Ron Johnston, "The 2001 UK General Election: Lots of
Words about Little Change," Party Politics, 8
(September 2002," 607-616
Time was -- before the 1983 general election, which was
going to break the mould of British politics but didn't (but
which might have broken British psephology if some political
scientists then associated with the Social Science Research
Council had had their way!) -- when there was just one
author to whom we turned to understand what had happened at
a UK general election: David Butler. Psephology was a small
sub-field of British political science; within it, David
Butler had nurtured a few students, several of whom acted as
co-authors for particular projects, but his was very much a
single -- and impressive -- voice. So much has changed over
the last two or three decades, not least as a result of the
expansion of British higher education and the rapid
expansion of the study of politics and government therein.
David Butler's is still a strong and influential voice in
the interpretation of UK elections, but he has many
'competitors' (in the best sense of that term). And so, five
books -- with very similar titles -- appeared within a year
of the 2001 general election offering non-journalistic
accounts of that contest and its outcome.
Figures and Tables:
[Books reviewed in this review essay]
- Pippa Norris (ed.), Britain Votes 2001.
Oxford: Oxford University Press, 2001.
- Robert Worcester and Roger Mortimore, Explaining
Labour's Second Landslide. London: Politico's,
- Andrew Geddes and Jonathan Tonge (eds), Labour's
Second Landslide: The British General Election 2001.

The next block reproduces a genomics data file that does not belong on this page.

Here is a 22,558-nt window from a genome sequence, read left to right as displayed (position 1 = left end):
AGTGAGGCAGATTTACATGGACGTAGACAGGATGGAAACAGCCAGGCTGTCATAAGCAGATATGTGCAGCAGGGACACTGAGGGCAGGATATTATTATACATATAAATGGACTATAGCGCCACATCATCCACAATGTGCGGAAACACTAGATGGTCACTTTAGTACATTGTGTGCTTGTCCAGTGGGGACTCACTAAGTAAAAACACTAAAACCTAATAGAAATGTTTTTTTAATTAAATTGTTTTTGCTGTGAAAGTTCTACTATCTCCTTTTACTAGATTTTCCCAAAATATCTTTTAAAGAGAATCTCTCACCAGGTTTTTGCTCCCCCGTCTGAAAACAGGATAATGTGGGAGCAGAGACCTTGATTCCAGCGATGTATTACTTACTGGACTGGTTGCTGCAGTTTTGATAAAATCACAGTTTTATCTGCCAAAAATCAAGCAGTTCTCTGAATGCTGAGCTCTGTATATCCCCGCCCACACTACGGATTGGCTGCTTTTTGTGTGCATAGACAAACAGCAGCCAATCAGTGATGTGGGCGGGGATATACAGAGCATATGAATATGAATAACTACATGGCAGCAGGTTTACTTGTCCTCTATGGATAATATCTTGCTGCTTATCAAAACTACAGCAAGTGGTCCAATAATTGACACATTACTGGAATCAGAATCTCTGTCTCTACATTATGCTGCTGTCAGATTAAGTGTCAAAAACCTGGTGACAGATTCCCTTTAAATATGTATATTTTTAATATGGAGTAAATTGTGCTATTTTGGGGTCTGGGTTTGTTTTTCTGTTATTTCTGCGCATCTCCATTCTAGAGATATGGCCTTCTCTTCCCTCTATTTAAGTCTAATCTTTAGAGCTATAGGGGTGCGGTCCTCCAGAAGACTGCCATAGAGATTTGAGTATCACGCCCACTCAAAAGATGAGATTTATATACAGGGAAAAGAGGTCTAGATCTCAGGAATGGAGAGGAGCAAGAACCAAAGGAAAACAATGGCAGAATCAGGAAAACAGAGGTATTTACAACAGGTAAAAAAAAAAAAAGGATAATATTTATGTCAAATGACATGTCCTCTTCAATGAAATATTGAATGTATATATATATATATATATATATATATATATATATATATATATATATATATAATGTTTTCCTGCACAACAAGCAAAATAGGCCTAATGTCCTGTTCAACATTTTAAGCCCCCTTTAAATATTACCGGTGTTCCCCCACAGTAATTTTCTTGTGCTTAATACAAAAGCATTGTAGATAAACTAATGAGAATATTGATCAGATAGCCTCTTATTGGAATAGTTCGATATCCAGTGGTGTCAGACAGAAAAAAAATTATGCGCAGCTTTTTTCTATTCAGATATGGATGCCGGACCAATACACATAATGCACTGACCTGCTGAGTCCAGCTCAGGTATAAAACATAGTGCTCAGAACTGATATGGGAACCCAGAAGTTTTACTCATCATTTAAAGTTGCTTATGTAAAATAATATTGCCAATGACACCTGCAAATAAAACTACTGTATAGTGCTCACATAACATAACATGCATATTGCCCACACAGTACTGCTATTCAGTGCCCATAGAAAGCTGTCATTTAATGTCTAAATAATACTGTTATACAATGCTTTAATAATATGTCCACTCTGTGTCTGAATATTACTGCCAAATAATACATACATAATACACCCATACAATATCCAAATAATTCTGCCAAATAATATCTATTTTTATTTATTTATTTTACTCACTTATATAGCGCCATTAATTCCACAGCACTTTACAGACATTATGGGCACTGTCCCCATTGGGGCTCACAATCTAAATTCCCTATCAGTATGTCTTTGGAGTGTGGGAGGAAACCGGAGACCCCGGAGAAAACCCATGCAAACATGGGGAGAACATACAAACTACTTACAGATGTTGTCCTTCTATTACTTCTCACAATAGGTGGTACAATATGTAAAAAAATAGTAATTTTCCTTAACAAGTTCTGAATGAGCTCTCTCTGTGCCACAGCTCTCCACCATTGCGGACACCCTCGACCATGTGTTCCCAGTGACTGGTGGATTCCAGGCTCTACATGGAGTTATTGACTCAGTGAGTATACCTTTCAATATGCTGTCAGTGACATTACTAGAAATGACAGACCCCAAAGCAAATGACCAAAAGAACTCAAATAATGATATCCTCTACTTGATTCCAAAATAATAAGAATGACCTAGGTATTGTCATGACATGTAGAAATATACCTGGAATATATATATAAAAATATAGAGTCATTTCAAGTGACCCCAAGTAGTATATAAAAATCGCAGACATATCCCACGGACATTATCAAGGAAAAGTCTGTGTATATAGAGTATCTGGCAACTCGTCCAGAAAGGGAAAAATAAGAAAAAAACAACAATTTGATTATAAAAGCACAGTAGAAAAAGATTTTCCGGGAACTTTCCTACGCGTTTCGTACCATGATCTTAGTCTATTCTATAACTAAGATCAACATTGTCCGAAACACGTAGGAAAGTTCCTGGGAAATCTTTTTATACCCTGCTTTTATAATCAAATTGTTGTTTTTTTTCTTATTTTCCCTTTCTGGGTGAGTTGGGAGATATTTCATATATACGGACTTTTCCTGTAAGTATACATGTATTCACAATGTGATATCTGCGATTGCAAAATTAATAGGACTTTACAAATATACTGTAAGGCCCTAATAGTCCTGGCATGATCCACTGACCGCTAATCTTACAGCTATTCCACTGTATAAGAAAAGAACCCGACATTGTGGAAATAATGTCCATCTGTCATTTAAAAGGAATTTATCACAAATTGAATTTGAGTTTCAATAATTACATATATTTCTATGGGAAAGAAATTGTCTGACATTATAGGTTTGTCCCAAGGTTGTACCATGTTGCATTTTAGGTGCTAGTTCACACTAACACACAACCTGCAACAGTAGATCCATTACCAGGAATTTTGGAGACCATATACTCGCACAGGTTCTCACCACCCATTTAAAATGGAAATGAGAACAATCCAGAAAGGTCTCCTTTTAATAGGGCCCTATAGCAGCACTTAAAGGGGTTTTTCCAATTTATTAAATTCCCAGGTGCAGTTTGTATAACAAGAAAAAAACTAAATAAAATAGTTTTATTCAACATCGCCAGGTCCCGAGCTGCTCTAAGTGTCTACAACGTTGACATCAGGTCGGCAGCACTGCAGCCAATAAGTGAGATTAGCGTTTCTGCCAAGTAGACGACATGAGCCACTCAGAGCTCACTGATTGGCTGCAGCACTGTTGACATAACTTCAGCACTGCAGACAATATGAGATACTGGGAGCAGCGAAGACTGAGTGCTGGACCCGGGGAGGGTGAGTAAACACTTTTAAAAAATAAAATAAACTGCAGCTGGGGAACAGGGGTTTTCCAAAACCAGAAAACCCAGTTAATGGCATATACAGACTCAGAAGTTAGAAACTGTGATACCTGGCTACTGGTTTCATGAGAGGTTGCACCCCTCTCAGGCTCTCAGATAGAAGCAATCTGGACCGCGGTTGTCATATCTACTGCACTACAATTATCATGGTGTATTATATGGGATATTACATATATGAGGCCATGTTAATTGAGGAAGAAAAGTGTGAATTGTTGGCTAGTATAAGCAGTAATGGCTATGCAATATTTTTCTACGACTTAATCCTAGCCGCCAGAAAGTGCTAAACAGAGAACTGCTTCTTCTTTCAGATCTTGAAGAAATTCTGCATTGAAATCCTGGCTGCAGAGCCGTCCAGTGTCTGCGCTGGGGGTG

Manchester: Manchester University Press, 2002.
- Anthony King (ed.) Britain at the Polls, 2001.
New York: Chatham House Publishers, 2002.
But we rarely get beyond the preface. A year after the
election was held, we have several books providing instant
interpretations -- alongside a second group by political
commentators and journalists not reviewed here -- but then
interest wanes. Papers are written using the British
Election Survey data which -- until 2001, and then only just
-- are not available to inform that first generation of
books, but where are the overviews written from the
perspective of more information and the 'longer view'? Of
course, major books have emerged from the British Election
Survey -- Butler and Stokes' (1969, 1974) pioneering
volumes, Särlvik and Crewe's (1983) synthesis of a
decade of change, and several from the CREST team (Heath,
Jowell and Curtice, 1985, 2001; Heath et al., 1987; Evans
and Norris, 1999). But with a few exceptions -- such as
Denver (1994), Catt (1996), Harrop and Miller (1987),
Leonard and Mortimore (2001) -- the substantial number of
British social scientists interested in elections and voting
behaviour have not sought to synthesize what we have learned
from more than 50 years of studying elections in Britain,
and some 40 years of academic surveys of the electorate. Why
not? Surely it is time to go beyond the preface and to start
writing the main body of the book -- either by one or two
authors producing a major work of synthesis or, as an
interim statement, a collection of essays with a wider remit
than just one or two elections (which Evans and Norris
(1999) partially attempted). We know plenty about the
short-term and the local; what we need is reflection on what
that knowledge implies for theory and for longer-term
developments. The material is there -- both in the books and
journal articles and in the raw material from surveys. Who
will take up the challenge?